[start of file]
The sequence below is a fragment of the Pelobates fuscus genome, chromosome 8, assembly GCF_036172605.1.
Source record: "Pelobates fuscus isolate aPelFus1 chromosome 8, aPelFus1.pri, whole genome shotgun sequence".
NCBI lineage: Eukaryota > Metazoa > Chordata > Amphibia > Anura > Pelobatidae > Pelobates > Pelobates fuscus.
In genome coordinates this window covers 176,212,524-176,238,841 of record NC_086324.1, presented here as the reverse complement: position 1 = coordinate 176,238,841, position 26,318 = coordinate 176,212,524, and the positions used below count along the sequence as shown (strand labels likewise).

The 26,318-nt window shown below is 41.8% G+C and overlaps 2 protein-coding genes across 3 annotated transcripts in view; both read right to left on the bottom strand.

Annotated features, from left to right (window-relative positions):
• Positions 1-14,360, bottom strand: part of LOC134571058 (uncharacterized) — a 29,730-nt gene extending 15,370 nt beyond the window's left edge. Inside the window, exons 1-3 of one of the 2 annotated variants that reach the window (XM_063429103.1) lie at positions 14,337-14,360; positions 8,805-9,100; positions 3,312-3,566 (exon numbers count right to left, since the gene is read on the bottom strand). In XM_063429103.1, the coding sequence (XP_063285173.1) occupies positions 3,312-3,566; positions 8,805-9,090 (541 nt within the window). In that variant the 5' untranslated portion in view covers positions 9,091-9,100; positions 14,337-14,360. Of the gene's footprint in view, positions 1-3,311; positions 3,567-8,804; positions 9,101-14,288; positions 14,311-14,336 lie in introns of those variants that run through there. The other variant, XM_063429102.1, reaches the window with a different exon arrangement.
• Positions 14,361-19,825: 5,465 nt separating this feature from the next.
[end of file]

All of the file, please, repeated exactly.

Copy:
The sequence below is a fragment of the Pelobates fuscus genome, chromosome 8, assembly GCF_036172605.1.
Source record: "Pelobates fuscus isolate aPelFus1 chromosome 8, aPelFus1.pri, whole genome shotgun sequence".
NCBI lineage: Eukaryota > Metazoa > Chordata > Amphibia > Anura > Pelobatidae > Pelobates > Pelobates fuscus.
In genome coordinates this window covers 176,212,524-176,238,841 of record NC_086324.1, presented here as the reverse complement: position 1 = coordinate 176,238,841, position 26,318 = coordinate 176,212,524, and the positions used below count along the sequence as shown (strand labels likewise).

The 26,318-nt window shown below is 41.8% G+C and overlaps 2 protein-coding genes across 3 annotated transcripts in view; both read right to left on the bottom strand.

Annotated features, from left to right (window-relative positions):
• Positions 1-14,360, bottom strand: part of LOC134571058 (uncharacterized) — a 29,730-nt gene extending 15,370 nt beyond the window's left edge. Inside the window, exons 1-3 of one of the 2 annotated variants that reach the window (XM_063429103.1) lie at positions 14,337-14,360; positions 8,805-9,100; positions 3,312-3,566 (exon numbers count right to left, since the gene is read on the bottom strand). In XM_063429103.1, the coding sequence (XP_063285173.1) occupies positions 3,312-3,566; positions 8,805-9,090 (541 nt within the window). In that variant the 5' untranslated portion in view covers positions 9,091-9,100; positions 14,337-14,360. Of the gene's footprint in view, positions 1-3,311; positions 3,567-8,804; positions 9,101-14,288; positions 14,311-14,336 lie in introns of those variants that run through there. The other variant, XM_063429102.1, reaches the window with a different exon arrangement.
• Positions 14,361-19,825: 5,465 nt separating this feature from the next.